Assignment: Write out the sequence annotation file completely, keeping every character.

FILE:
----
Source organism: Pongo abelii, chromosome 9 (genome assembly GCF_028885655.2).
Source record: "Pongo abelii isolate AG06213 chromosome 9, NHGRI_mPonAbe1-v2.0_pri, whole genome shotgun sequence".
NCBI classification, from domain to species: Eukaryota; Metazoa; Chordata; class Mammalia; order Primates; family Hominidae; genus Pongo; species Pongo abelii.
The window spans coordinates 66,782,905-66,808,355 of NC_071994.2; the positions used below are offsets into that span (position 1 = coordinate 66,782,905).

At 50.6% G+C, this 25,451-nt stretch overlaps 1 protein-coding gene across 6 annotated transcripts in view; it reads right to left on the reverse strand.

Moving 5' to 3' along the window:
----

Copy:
Source organism: Pongo abelii, chromosome 9 (genome assembly GCF_028885655.2).
Source record: "Pongo abelii isolate AG06213 chromosome 9, NHGRI_mPonAbe1-v2.0_pri, whole genome shotgun sequence".
NCBI classification, from domain to species: Eukaryota; Metazoa; Chordata; class Mammalia; order Primates; family Hominidae; genus Pongo; species Pongo abelii.
The window spans coordinates 66,782,905-66,808,355 of NC_071994.2; the positions used below are offsets into that span (position 1 = coordinate 66,782,905).

At 50.6% G+C, this 25,451-nt stretch overlaps 1 protein-coding gene across 6 annotated transcripts in view; it reads right to left on the reverse strand.

Moving 5' to 3' along the window: